Lift it onboard at Tobruk

Loading a LSL at Tobruk

RFA Empire Gull next appearance at Tobruk was on 8 March 1970 and she was loaded with military cargo and thirty six vehicles and sailed for Cyprus on 11 March 1970 carrying one passenger.

RFA Empire Gull arrived back at Tobruk on 17 March 1970 and was loaded with military cargo and forty eight vehicles and sailed for Cyprus the next day with seven passengers.

RAF El Adem closed on 23 March 1970


Makalla


Mv Makalla


Mv Makalla arrived at Tobruk on 23 March 1970, was loaded with military cargo and sailed for the UK two days later.

RFA Sir Geraint arrived back at Tobruk from the UK on 24 March 1970 and was loaded with military cargo and forty eight vehicles (70% of her actual capacity) and sailed for Cyprus on 28 March 1970 carrying three hundred and twenty seven passengers.


passengers loading


Passengers waiting to board RFA Sir Geraint

RFA Empire Gull was once more at Tobruk on 26 March 1970 and was loaded with the final military cargo, munitions and forty two vehicles (90% of her actual capacity) and sailed for Cyprus on 28 March 1970 with the final seventy eight passengers.

A total of 38,902 DW tons of general cargo and 945 DW tons of munitions were shipped through Tobruk on the RFA's and the civilian ships. Passage was arranged for six hundred and thirteen passengers with seven hundred and seventy two vehicles and plant also being removed.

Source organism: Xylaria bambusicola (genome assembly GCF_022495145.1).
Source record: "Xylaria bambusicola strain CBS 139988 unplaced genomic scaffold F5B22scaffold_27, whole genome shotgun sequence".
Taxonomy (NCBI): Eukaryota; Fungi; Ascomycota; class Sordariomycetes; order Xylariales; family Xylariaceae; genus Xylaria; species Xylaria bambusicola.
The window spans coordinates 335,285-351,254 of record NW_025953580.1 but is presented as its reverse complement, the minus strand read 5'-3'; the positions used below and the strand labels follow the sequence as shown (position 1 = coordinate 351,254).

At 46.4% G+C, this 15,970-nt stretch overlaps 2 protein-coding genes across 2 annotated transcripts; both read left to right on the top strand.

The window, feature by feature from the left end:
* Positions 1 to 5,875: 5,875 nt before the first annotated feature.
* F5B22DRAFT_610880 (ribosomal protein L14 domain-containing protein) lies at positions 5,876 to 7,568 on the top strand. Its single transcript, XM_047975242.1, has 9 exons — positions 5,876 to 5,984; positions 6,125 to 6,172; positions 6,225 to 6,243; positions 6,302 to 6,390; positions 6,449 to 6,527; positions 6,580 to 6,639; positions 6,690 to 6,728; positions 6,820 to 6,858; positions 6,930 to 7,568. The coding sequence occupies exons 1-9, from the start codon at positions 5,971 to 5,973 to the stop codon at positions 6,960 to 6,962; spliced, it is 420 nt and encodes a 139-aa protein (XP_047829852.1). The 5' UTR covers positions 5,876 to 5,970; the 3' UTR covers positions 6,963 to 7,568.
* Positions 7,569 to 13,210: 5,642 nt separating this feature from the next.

Good bye Tobruk from Sir G


RFA Sir Geriant leaves just in front of RFA Empire Gull


The Libyan authorities were caught out by the ships final departure on 28 March 1970 as they had been advised that it was the British Government’s intention to finally leave on the 31 March 1970 and information came to hand that a ‘rent a mob’ demonstration was planned by the Libyan Government to provide a back drop to the LSL’s departure. By leaving early the demonstration failed to appear.


Last ship out switch off the light - Black Pig

RFA Empire Gull – the last ship to leave


So ended the British military presence in Libya, since at least 1941, when RAF El Adem was then known as ‘Landing Ground 144’ this was until the overthrow of the government and the death of Colonel Muammar Gaddafi with the British military backing in 2011.

Assistance on the facts, figures and the colour images from the time of the withdrawl have been kindly provided with thanks by Major Robin H G Barton MBE RCT (Retd)

Copyright © 2008 – 2017 Christopher J White